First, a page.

University of Tasmania

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Gravid spot: a surrogate for predicting progress of embryonic development and reproductive output in a live bearing fish (Gambusia holbrooki)

conference contribution
posted on 2023-05-24, 15:39 authored by Lokman Norazmi, Gary PurserGary Purser, Jawahar PATILJawahar PATIL
Brooding females of livebearing fish can be identified by the presence of the gravid spot; a dark pigmented spot located at a lateral and cranial position to the anal/genital pore. However, its use to predict embryonic development and clutch size remains unexplored. This study quantified visual attributes (intensity and size) of the gravid spot in relation to key features of internal embryonic development and clutch size in Gambusia holbrooki, a pest fish of concern to Australia. Observations show that the colour of the gravid spot arises from progressive melanisation on the surface of the ovarian sac. As predicted, the intensity and size of the gravid spot were closely linked with both developmental stage and clutch size, suggesting their reliable use as external surrogates. This reliability was harnessed to design and document downstream experiments on gestation, parturition and hormonal sex reversal. The gestation period was very sensitive to a small change in temperature—significantly longer (F=364.58; df=1,48; P<0.05) when reared at 23°C (897±43.93 degree days) compared to 25 °C (715±48.5 degree days). However, temperature did not have significant impact (P>0.05) on clutch size or diel timing of parturition which occurs predominantly in the morning (0900-1100h under 16:8h light: dark photoperiod, time on 0600h). The first-ever description on the birth posture of G. holbrooki fry (progenies) during parturition where the tail of the fry emerged first with a few exceptions of head-first, twin and premature births, was also documented. The reproducibility and utility of the relationships imply that they are also relevant to management of wild populations such as for stock assessment, monitoring environmental impacts, and control of pest populations among others. The observed embryonic superfetation and its relevance to reproductive adaptation and management will also be discussed.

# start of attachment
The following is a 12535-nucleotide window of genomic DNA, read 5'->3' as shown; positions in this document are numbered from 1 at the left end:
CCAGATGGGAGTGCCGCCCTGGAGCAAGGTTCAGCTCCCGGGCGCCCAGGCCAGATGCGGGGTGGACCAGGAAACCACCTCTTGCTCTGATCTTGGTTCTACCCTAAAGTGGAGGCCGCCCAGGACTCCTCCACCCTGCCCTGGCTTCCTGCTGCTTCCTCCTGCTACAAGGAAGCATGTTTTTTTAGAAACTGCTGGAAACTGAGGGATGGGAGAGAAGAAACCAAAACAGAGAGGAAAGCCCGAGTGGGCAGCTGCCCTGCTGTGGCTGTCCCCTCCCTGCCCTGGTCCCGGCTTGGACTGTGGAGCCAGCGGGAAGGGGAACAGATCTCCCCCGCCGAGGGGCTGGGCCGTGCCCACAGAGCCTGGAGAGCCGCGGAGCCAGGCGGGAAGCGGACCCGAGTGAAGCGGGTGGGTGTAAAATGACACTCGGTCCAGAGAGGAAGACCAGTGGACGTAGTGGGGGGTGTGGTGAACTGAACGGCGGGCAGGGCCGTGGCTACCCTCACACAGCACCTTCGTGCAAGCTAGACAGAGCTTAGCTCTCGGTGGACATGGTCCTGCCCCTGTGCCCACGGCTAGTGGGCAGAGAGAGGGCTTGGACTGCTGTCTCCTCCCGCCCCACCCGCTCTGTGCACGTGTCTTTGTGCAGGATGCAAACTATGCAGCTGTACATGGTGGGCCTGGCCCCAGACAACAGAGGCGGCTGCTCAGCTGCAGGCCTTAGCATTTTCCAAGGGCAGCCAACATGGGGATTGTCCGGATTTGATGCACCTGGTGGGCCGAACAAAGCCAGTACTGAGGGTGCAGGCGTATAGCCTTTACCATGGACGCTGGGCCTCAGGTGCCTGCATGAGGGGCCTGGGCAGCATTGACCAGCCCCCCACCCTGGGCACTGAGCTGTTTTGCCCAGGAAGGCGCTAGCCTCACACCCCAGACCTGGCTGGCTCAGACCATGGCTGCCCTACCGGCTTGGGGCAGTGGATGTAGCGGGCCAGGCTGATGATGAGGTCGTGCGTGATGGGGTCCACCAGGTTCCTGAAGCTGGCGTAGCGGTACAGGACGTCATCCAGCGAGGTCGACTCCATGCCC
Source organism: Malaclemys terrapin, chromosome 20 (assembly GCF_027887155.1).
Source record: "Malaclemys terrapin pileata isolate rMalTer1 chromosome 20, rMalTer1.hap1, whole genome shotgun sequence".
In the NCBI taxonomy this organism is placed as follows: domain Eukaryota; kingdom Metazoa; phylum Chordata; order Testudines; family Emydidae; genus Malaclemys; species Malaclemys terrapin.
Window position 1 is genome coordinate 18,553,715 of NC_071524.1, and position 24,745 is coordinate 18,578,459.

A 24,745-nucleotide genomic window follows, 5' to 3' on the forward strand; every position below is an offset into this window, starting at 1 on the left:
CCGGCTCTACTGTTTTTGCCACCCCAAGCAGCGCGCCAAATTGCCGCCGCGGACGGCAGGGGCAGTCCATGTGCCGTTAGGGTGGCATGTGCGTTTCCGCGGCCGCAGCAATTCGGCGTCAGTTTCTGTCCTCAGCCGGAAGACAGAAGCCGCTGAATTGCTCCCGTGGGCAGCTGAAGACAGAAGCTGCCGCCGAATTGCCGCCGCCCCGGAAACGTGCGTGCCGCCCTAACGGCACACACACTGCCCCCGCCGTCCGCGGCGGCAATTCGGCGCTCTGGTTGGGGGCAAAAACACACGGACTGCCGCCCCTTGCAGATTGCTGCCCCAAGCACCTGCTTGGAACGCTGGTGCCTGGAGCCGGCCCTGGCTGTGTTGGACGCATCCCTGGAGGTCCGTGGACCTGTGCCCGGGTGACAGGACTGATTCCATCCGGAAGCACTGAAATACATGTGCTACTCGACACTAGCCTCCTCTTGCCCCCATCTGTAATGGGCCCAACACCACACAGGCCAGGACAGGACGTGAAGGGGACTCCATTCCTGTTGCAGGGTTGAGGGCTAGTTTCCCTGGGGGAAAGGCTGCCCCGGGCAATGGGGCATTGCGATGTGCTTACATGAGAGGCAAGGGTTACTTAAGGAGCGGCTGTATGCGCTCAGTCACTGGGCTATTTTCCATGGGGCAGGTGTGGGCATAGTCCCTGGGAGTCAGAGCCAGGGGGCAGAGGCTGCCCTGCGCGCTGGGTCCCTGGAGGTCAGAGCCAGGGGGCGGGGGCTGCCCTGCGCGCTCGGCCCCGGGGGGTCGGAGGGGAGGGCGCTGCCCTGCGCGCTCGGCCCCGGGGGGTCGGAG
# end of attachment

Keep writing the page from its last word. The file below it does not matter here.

Publication title

Australian Society for Fish Biology - Oceania Chrondrichthyan Society Conference abstract book


Institute for Marine and Antarctic Studies

Event title

Australian Society for Fish Biology - Oceania Chrondrichthyan Society Conference

Event Venue

Hobart, Tasmania

Date of Event (Start Date)


Date of Event (End Date)


Repository Status

  • Restricted

Socio-economic Objectives

Control of pests, diseases and exotic species in coastal and estuarine environments

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